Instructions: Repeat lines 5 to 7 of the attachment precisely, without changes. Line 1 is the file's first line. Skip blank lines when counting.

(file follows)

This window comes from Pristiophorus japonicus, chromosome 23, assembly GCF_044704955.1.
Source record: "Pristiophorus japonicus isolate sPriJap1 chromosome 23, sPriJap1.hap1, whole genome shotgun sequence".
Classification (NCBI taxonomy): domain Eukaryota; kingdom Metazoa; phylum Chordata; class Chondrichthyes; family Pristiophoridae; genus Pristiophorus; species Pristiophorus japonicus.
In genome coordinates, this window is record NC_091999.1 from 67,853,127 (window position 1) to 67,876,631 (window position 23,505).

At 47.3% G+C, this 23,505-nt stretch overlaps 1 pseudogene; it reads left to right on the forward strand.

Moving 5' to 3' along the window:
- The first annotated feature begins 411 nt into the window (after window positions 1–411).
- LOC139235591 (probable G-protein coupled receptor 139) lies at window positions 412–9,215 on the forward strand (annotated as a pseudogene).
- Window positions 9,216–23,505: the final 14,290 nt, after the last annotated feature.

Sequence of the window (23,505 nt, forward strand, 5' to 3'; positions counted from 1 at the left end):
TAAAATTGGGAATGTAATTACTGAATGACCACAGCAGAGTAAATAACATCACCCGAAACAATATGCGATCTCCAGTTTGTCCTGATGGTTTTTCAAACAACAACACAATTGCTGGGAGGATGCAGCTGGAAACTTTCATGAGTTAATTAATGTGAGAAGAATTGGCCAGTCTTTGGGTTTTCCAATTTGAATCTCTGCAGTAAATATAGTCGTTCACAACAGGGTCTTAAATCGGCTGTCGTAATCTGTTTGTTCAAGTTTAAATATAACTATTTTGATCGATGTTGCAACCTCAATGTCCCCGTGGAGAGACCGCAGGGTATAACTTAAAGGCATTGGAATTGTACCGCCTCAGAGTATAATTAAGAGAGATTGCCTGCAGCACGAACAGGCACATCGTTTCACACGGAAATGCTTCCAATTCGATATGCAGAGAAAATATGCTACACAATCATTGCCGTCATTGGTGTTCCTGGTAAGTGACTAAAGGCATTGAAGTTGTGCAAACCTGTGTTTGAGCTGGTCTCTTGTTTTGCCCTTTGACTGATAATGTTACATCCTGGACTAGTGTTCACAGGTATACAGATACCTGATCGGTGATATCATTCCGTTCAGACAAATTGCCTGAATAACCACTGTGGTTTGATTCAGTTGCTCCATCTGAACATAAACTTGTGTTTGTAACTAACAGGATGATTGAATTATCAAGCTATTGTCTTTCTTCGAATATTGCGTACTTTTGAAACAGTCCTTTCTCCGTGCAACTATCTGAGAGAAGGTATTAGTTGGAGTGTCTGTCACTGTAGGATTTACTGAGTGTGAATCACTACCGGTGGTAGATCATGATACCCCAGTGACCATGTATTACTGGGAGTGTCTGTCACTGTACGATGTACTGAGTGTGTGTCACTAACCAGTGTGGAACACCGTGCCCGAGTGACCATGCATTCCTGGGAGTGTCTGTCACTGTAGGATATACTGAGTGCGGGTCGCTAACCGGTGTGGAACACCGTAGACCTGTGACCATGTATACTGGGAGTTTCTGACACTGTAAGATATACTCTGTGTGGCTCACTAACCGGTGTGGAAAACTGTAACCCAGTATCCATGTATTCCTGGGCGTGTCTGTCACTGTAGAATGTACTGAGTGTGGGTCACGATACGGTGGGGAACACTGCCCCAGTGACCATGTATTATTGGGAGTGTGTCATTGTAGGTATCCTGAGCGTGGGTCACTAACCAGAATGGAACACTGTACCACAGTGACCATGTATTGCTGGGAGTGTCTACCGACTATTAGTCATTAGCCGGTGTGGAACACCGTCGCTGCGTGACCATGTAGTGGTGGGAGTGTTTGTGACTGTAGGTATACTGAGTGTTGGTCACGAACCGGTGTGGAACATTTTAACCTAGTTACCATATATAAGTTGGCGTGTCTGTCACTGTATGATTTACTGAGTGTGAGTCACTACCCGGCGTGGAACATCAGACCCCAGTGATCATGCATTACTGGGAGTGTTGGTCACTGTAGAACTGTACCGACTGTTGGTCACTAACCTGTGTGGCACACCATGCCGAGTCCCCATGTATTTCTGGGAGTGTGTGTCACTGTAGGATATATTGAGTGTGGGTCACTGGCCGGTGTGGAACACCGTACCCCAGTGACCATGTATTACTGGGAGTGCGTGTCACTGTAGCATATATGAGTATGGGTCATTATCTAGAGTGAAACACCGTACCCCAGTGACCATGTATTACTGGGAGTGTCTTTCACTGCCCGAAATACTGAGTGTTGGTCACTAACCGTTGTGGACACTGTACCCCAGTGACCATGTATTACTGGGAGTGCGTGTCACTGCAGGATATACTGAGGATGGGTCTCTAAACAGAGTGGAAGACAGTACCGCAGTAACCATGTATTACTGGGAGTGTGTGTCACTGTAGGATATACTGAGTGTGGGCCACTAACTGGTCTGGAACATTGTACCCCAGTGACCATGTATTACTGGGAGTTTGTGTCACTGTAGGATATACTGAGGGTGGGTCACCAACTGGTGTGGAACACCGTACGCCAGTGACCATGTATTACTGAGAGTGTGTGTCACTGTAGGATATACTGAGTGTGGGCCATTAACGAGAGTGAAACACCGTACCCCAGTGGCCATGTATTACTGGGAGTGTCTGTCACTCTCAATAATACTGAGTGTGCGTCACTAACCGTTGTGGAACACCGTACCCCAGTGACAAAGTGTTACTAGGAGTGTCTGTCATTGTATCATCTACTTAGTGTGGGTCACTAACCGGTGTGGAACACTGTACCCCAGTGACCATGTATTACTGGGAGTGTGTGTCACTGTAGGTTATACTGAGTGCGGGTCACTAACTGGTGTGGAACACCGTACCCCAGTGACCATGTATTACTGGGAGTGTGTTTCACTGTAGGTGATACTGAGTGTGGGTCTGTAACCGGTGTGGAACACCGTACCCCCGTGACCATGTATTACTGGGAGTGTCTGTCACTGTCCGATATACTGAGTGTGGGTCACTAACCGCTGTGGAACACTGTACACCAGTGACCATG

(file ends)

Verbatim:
At 47.3% G+C, this 23,505-nt stretch overlaps 1 pseudogene; it reads left to right on the forward strand.

Moving 5' to 3' along the window:
- The first annotated feature begins 411 nt into the window (after window positions 1–411).